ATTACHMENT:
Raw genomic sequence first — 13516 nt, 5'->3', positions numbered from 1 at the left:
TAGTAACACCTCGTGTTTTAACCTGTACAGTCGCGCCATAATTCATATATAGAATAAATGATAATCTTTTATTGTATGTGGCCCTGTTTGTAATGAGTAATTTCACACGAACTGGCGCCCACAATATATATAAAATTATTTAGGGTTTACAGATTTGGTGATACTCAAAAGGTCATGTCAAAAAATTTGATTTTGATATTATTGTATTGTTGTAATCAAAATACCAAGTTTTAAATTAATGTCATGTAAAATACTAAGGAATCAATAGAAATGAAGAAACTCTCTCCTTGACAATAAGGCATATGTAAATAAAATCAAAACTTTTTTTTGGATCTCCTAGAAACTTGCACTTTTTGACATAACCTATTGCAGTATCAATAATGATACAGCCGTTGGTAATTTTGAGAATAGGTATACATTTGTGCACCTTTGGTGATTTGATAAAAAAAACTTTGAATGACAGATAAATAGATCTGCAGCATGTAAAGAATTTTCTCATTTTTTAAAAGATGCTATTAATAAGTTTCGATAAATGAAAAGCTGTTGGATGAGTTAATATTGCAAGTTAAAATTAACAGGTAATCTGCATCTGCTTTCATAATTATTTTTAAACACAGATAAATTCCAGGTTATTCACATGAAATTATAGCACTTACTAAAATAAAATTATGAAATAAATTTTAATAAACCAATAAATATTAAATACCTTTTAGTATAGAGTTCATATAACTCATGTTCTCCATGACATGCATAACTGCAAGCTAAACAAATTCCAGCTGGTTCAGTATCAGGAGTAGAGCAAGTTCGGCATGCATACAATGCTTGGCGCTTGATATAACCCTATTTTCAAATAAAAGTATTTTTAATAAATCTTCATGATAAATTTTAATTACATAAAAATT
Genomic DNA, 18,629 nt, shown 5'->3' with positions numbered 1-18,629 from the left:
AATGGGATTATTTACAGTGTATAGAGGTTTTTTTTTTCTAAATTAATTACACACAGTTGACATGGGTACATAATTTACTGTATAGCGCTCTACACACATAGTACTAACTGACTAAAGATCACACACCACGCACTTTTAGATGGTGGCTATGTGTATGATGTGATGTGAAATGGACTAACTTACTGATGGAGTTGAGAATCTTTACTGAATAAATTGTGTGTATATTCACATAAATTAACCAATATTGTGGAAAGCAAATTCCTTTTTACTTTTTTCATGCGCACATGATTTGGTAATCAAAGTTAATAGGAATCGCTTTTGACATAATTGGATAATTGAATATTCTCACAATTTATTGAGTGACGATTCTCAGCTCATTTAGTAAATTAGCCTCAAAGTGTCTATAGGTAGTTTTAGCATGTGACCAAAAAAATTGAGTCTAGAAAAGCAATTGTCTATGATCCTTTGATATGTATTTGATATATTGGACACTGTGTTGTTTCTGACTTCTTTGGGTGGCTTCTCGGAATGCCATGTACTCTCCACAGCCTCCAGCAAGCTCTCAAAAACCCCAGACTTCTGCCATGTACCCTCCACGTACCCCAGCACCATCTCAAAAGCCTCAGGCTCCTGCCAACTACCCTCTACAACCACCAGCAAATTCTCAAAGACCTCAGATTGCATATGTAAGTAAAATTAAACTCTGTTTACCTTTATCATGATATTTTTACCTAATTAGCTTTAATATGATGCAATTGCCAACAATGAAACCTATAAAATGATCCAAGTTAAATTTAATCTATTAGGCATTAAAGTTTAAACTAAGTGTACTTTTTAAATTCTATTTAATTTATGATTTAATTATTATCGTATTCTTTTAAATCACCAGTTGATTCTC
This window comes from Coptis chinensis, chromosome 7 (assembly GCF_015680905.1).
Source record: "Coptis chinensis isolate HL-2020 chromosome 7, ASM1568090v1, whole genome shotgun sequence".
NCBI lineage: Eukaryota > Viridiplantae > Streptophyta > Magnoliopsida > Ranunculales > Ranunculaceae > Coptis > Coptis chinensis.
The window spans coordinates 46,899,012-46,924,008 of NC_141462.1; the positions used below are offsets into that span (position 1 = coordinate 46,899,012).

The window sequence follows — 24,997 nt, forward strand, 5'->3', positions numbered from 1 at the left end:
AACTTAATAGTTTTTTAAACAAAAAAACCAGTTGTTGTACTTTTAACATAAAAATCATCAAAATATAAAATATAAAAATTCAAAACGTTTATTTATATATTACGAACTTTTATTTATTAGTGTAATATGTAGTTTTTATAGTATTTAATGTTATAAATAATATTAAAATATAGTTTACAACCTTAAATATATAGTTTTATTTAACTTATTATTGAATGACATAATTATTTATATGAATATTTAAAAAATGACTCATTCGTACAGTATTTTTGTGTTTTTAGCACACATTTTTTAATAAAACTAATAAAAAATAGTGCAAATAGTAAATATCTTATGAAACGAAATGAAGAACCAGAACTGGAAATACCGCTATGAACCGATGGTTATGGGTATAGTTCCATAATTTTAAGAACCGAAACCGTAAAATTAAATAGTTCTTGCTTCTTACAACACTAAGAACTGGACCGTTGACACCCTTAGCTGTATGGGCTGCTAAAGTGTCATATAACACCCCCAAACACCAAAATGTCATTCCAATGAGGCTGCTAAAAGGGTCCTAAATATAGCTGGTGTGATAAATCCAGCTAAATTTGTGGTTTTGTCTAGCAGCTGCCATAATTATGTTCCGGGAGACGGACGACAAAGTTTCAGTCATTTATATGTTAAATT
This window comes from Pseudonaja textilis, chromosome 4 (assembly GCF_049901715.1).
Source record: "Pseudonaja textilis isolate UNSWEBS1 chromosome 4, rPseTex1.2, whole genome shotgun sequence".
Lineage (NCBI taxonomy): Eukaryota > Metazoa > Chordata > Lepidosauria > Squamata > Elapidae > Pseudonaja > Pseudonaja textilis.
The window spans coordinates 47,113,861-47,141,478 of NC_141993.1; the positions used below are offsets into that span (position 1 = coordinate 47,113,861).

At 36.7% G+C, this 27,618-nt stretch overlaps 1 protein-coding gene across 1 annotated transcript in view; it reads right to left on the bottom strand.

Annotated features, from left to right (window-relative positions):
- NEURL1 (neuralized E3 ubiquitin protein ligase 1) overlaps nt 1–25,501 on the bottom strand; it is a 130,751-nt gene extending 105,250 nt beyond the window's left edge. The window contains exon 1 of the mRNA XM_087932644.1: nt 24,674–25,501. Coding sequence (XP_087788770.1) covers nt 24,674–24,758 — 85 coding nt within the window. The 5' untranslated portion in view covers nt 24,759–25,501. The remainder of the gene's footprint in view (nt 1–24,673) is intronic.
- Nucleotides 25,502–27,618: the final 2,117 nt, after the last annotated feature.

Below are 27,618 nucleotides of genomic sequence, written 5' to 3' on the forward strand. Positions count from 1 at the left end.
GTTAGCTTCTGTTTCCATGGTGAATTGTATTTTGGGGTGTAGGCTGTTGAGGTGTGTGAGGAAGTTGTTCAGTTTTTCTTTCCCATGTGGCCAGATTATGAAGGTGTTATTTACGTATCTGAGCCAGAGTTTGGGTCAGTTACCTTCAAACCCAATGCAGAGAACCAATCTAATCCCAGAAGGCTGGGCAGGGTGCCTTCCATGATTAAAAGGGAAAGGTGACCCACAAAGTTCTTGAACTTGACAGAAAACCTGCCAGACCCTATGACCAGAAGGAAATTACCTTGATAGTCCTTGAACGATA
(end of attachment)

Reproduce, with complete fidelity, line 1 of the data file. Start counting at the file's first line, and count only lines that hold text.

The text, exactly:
Raw genomic sequence first — 13516 nt, 5'->3', positions numbered from 1 at the left: